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Elephind.com contains 650,232 items from Lancaster Farming, samples of which are listed below. All items from this newspaper title are freely available and can be searched from the search box above. You may also search the entire collection of 2,949 newspaper titles in Elephind.com.
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Untitled Ad [Newspaper Article] — Lancaster Farming — 4 November 1955

Publication Title: Lancaster Farming
Source: Pennsylvania State University
Country/State of Publication: Pennsylvania, United States
Untitled Article [Newspaper Article] — Lancaster Farming — 4 November 1955

Crops Worth $102 Million Here in 1954 Lancaster County continued i title as Pennsylvania's No. 1 ag] cultrural county in 1954 with ?102 million gross in crops ar _lovestock Compiled only recently, the li; shows the diversifiedproduetio of rich soils and Lancaster Coui Ty farmers' husbandry. _Toppic the list, at $19 088,100 is eggs, to lowed by milk $15,887,400, me; birds $15 million, beef cattle $13 585,000 and tobacco, $10,952,000. Despite a long, early summe drought, 1954's total prouctio here gained four million dollar: horn $98,383,399 in 1953 to $105 million plus. More astounding i that Hurricane Carol, Edna an Hazel plower into the county wit destruction in 1954, yet Lancas ter County produced one-seventl oftheentire Commonwealth's agr: cultural produce on a dollar basis Tobacco Gain Significant Tobacco showed the most _signi ficant gam, from nine million ti almost $11 million in 1954 Con dropped below tobacco in rank a: second best field crop, _totahnj 9,625,700 in 1954...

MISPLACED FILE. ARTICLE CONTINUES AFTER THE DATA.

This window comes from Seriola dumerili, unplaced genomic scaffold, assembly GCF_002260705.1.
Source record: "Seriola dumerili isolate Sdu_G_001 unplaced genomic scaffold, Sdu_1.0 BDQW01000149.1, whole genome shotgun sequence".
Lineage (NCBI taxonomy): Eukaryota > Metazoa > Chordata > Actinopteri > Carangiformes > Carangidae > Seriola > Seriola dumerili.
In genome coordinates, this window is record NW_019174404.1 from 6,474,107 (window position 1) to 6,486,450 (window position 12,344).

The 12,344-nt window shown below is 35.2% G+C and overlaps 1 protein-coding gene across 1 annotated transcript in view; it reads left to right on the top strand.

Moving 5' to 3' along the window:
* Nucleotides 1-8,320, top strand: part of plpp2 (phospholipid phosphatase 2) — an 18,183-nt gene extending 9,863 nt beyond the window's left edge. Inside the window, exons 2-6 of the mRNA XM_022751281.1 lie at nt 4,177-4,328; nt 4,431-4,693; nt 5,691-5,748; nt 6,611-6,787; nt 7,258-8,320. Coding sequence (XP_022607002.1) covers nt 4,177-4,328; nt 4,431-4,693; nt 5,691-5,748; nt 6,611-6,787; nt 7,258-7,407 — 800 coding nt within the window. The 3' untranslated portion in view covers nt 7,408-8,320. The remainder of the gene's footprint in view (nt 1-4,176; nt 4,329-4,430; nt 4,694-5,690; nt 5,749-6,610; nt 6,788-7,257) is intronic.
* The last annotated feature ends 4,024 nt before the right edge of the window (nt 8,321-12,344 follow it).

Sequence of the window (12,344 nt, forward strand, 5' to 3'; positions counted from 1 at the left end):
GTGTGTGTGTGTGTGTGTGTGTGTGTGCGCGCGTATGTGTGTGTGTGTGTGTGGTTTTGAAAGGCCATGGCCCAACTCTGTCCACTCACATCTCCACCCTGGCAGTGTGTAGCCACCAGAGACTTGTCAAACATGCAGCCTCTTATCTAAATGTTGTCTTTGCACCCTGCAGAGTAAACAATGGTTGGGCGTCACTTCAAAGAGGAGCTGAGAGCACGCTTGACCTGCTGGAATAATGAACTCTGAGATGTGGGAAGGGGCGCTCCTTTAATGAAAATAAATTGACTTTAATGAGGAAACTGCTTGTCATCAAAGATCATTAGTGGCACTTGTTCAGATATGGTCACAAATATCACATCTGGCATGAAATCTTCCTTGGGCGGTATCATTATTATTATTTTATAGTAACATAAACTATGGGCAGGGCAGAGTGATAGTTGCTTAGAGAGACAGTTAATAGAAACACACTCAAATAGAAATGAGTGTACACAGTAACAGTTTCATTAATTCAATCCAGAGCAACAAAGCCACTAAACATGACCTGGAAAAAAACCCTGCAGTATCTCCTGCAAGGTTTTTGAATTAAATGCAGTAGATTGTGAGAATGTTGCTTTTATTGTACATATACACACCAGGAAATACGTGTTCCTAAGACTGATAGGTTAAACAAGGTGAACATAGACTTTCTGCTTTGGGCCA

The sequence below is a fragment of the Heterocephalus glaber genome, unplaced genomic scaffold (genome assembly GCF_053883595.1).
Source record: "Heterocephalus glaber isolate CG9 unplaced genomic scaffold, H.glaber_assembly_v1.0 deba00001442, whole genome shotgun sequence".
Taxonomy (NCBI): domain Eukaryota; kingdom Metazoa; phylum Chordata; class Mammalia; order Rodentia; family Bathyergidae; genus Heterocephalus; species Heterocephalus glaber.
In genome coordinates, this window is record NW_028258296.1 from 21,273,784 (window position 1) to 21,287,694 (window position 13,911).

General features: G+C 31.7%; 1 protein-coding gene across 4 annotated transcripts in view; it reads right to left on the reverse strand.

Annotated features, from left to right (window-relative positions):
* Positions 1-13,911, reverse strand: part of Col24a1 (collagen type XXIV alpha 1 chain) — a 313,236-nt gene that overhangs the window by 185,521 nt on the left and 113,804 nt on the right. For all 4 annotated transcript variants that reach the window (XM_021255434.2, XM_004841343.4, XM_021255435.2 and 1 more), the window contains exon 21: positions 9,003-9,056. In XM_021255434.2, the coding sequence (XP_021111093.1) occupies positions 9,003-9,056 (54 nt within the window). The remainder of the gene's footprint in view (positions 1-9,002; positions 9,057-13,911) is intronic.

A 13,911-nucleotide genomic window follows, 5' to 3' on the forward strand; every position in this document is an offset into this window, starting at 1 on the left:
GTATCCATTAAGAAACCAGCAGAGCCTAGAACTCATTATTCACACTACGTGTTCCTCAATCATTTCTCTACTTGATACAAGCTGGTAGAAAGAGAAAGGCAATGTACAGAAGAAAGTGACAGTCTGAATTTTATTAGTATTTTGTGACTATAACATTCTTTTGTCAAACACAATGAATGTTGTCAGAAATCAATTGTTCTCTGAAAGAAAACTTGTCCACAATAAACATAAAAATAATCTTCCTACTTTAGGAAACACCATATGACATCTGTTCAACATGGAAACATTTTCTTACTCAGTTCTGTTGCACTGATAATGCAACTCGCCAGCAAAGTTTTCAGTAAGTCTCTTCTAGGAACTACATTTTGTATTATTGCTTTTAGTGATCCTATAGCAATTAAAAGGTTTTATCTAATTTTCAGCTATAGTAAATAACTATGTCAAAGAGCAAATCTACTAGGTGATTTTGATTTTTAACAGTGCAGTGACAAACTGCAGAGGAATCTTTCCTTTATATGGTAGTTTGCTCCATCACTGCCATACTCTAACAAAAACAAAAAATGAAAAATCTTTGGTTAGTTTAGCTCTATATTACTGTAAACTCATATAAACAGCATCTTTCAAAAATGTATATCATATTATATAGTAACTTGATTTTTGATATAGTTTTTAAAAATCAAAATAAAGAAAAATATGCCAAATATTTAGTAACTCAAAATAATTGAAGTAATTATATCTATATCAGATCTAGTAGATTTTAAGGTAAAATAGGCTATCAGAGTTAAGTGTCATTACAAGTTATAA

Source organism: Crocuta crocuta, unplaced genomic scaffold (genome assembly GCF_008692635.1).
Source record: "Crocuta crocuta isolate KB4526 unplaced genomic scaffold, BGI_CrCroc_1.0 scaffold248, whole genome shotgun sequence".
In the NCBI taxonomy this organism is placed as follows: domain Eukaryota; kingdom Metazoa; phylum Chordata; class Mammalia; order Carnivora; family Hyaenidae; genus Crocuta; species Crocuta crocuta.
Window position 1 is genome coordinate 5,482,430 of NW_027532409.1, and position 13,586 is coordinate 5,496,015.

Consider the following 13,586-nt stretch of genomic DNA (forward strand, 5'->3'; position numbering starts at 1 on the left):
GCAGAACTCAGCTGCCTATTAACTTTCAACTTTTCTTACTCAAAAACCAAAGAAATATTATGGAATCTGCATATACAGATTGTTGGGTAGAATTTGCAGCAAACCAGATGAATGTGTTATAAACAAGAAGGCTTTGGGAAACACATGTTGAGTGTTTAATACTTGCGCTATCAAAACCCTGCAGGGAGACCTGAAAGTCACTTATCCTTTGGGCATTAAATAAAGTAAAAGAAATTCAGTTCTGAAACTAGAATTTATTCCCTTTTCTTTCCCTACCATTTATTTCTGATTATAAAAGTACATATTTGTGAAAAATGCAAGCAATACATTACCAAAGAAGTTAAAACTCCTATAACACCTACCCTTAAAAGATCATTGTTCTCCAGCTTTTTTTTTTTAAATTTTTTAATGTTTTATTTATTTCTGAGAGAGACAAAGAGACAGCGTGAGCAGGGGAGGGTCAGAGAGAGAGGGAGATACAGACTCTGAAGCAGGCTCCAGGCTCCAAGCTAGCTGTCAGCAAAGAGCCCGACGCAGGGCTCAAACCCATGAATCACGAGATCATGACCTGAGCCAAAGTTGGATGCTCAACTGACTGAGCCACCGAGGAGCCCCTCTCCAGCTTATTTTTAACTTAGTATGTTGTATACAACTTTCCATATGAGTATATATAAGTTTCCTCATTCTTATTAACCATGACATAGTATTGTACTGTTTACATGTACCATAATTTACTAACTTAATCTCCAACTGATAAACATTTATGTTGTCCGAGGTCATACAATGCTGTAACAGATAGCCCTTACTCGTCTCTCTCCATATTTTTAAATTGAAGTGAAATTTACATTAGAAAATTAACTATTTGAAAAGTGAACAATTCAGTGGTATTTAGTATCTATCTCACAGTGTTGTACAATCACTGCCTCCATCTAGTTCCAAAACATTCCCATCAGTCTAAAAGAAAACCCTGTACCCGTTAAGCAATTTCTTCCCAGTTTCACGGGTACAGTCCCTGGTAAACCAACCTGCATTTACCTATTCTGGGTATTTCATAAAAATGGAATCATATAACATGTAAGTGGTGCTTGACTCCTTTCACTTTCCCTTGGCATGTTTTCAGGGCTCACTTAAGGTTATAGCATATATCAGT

Publication Title: Lancaster Farming
Source: Pennsylvania State University
Country/State of Publication: Pennsylvania, United States
Untitled Article [Newspaper Article] — Lancaster Farming — 4 November 1955

Thanksgiving Proclamation By President President Eisenhower has officially proclaimed Thursday, Nov. 24 as _Thansgiving Day. His text follows: PROCLAMATION The custom of devoting one _daj each year to national Thanksgiv mg is a wise and an ancient one hallowed by observance in the days before we became a nation and sanctioned throughout the succeeding generations. . It is therefore in keeping with oui ful season of the waning year we oldest traditions that at the fruitturn again" 1o Almighty God in grateful acknowledgement "of his manifold blessings. At this time of _thanksgiving may We express our deep appreciation of those forebears who, more than three centuries ago, celebrated the fust Thanksgiving Day. Through their industry and :ourage, our "¦ -nation was- hewn trom the virgin forest, and hiough their steadfastness and _r _aith_, the ideals of liberty and iu°tice have become our cherishid inheritance.. May we lift up our hearts ir special prayers of gratitude foi the...

Publication Title: Lancaster Farming
Source: Pennsylvania State University
Country/State of Publication: Pennsylvania, United States
Untitled Article [Newspaper Article] — Lancaster Farming — 4 November 1955